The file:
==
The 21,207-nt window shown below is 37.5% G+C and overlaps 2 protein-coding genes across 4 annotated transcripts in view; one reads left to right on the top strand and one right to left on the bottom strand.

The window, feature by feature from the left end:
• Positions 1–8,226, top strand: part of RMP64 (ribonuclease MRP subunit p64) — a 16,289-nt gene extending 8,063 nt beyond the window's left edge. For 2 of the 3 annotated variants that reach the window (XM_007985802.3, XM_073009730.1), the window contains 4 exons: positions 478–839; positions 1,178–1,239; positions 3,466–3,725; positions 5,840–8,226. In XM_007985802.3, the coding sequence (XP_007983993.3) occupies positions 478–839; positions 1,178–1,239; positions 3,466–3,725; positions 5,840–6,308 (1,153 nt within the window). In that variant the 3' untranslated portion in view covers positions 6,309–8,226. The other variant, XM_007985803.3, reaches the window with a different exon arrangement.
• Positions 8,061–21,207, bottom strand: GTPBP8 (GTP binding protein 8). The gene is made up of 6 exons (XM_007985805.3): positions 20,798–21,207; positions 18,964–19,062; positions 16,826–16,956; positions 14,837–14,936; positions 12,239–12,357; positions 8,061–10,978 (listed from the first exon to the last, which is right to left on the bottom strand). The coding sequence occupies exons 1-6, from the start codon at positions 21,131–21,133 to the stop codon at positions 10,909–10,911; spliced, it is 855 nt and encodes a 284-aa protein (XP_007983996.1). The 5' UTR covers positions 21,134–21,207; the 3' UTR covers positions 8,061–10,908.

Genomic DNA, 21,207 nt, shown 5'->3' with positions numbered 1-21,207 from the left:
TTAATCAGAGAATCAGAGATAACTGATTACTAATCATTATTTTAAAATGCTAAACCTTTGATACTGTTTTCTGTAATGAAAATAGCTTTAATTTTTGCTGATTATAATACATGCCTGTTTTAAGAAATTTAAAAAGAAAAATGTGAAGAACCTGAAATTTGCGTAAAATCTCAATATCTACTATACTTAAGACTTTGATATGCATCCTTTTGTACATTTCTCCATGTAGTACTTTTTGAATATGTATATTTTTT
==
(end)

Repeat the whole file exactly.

The 21,207-nt window shown below is 37.5% G+C and overlaps 2 protein-coding genes across 4 annotated transcripts in view; one reads left to right on the top strand and one right to left on the bottom strand.

The window, feature by feature from the left end:
• Positions 1–8,226, top strand: part of RMP64 (ribonuclease MRP subunit p64) — a 16,289-nt gene extending 8,063 nt beyond the window's left edge. For 2 of the 3 annotated variants that reach the window (XM_007985802.3, XM_073009730.1), the window contains 4 exons: positions 478–839; positions 1,178–1,239; positions 3,466–3,725; positions 5,840–8,226. In XM_007985802.3, the coding sequence (XP_007983993.3) occupies positions 478–839; positions 1,178–1,239; positions 3,466–3,725; positions 5,840–6,308 (1,153 nt within the window). In that variant the 3' untranslated portion in view covers positions 6,309–8,226. The other variant, XM_007985803.3, reaches the window with a different exon arrangement.
• Positions 8,061–21,207, bottom strand: GTPBP8 (GTP binding protein 8). The gene is made up of 6 exons (XM_007985805.3): positions 20,798–21,207; positions 18,964–19,062; positions 16,826–16,956; positions 14,837–14,936; positions 12,239–12,357; positions 8,061–10,978 (listed from the first exon to the last, which is right to left on the bottom strand). The coding sequence occupies exons 1-6, from the start codon at positions 21,131–21,133 to the stop codon at positions 10,909–10,911; spliced, it is 855 nt and encodes a 284-aa protein (XP_007983996.1). The 5' UTR covers positions 21,134–21,207; the 3' UTR covers positions 8,061–10,908.

Genomic DNA, 21,207 nt, shown 5'->3' with positions numbered 1-21,207 from the left:
TTAATCAGAGAATCAGAGATAACTGATTACTAATCATTATTTTAAAATGCTAAACCTTTGATACTGTTTTCTGTAATGAAAATAGCTTTAATTTTTGCTGATTATAATACATGCCTGTTTTAAGAAATTTAAAAAGAAAAATGTGAAGAACCTGAAATTTGCGTAAAATCTCAATATCTACTATACTTAAGACTTTGATATGCATCCTTTTGTACATTTCTCCATGTAGTACTTTTTGAATATGTATATTTTTT